There are two learning supports (ultimately, I’d plan to make four, for, again, scaffolded teaching and learning). The first one is organized to provide extra support for students who need it; the second one is less organized and structured and therefore places greater demand on heuristics and the ability to search for just the right word.

If you find typos in these documents, I would appreciate a notification. And, as always, if you find this material useful in your practice, I would be grateful to hear what you think of it. I seek your peer review.

The Weekly Text, December 4, 2020: A Lesson Plan on Using the Compound Adjective

This week’s Text is a lesson plan on using the compound adjective. I open this lesson with this parsing sentences for adjectives worksheet. In the event the lesson continues into a second day, here is a Cultural Literacy worksheet on the oxymoron as a rhetorical device.

Moving on to the work, here is the scaffolded worksheet that is at the center of the lesson. To assist students in understanding and completing this work, I have a couple of learning supports–actually, two versions of the same learning support: the first is this word bank of adjectives to use when working to fill in the cloze blank; the second is the same document structured into columns. I wrote the second one because I found I needed to be able to direct kids’ attention to the column where the best word for the cloze blanks resides.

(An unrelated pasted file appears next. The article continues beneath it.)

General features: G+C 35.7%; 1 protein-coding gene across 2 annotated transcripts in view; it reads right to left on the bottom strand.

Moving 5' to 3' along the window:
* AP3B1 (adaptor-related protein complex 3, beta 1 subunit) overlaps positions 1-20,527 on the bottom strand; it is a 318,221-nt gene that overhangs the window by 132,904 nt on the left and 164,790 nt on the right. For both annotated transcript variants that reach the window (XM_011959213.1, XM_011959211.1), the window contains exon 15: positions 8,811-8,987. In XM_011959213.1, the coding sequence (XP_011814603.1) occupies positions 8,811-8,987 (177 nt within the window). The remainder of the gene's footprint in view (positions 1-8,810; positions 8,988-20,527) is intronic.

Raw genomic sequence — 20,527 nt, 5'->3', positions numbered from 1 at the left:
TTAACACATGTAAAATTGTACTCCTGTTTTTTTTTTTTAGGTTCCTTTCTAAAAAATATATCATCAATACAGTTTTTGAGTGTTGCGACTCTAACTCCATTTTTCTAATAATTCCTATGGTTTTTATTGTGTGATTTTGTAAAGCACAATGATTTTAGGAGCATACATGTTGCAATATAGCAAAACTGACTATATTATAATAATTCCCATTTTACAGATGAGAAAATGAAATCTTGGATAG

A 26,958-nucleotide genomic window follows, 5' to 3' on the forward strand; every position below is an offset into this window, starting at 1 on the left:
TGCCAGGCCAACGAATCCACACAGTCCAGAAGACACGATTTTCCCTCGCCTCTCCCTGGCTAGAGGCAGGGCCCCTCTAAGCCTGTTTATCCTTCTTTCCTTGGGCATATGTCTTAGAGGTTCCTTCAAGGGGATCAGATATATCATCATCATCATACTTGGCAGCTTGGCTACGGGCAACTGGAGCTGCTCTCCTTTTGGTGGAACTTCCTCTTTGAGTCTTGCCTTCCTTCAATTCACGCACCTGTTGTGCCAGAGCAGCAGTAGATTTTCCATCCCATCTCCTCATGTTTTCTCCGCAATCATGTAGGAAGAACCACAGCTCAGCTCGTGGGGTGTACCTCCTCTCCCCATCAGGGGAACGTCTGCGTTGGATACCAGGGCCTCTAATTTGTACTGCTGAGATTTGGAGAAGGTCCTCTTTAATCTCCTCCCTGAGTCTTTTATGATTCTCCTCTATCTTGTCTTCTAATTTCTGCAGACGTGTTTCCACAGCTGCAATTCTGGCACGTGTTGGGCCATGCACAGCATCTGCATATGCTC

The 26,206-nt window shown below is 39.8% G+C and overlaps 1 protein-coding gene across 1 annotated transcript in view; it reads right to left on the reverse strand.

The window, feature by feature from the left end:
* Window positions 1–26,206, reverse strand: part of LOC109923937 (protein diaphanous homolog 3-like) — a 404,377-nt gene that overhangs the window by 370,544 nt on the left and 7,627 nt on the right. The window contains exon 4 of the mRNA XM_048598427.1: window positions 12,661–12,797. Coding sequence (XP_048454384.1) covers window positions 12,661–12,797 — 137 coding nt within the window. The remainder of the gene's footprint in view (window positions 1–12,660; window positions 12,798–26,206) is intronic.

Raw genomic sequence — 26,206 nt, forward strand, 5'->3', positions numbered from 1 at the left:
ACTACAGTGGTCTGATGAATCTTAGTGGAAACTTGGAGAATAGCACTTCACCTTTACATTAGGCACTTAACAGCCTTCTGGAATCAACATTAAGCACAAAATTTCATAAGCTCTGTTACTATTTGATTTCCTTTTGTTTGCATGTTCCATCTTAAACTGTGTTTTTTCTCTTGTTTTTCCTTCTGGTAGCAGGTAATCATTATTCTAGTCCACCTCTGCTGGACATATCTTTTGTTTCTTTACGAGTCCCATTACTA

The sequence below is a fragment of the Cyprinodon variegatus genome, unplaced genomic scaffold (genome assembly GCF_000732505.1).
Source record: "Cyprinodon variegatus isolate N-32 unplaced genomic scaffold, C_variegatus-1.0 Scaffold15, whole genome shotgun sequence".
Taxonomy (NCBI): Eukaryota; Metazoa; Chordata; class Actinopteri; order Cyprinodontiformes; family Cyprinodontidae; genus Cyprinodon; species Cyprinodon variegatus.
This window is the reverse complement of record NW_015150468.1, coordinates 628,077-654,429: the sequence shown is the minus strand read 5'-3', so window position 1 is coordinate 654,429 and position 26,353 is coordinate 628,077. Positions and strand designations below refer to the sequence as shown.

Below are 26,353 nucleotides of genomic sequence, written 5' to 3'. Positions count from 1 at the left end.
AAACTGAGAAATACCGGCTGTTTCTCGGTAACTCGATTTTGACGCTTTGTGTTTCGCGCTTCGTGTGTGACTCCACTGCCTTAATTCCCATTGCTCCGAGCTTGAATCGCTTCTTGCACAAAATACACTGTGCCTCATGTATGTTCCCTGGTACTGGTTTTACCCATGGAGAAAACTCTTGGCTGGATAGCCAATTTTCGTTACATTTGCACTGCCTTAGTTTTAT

Finally, here is the teacher’s copy (or the parents’ copy, if you like) of the worksheet for ease of teaching this lesson.

If you find typos in these documents, I would appreciate a notification. And, as always, if you find this material useful in your practice, I would be grateful to hear what you think of it. I seek your peer review.

The Weekly Text, November 13, 2020: A Lesson Plan on the Crime and Puzzlement Case “Seeing Double”

This week’s Text is a lesson plan on the Crime and Puzzlement case “Seeing Double.” Judging from my download statistics, these are always a crowd pleaser.

I open this lesson with this Cultural Literacy worksheet on the idiom “Have. an ax to grind,” (which might also be usefully employed when introducing students to the methods of writing a research paper–especially scholarly disinterest). This PDF of the illustration and questions is the evidence you’ll need to conduct this investigation. Finally, here is the typescript of the answer key so that you may bring the culprit to the bar of justice.

If you find typos in these documents, I would appreciate a notification. And, as always, if you find this material useful in your practice, I would be grateful to hear what you think of it. I seek your peer review.

Term of Art: Transition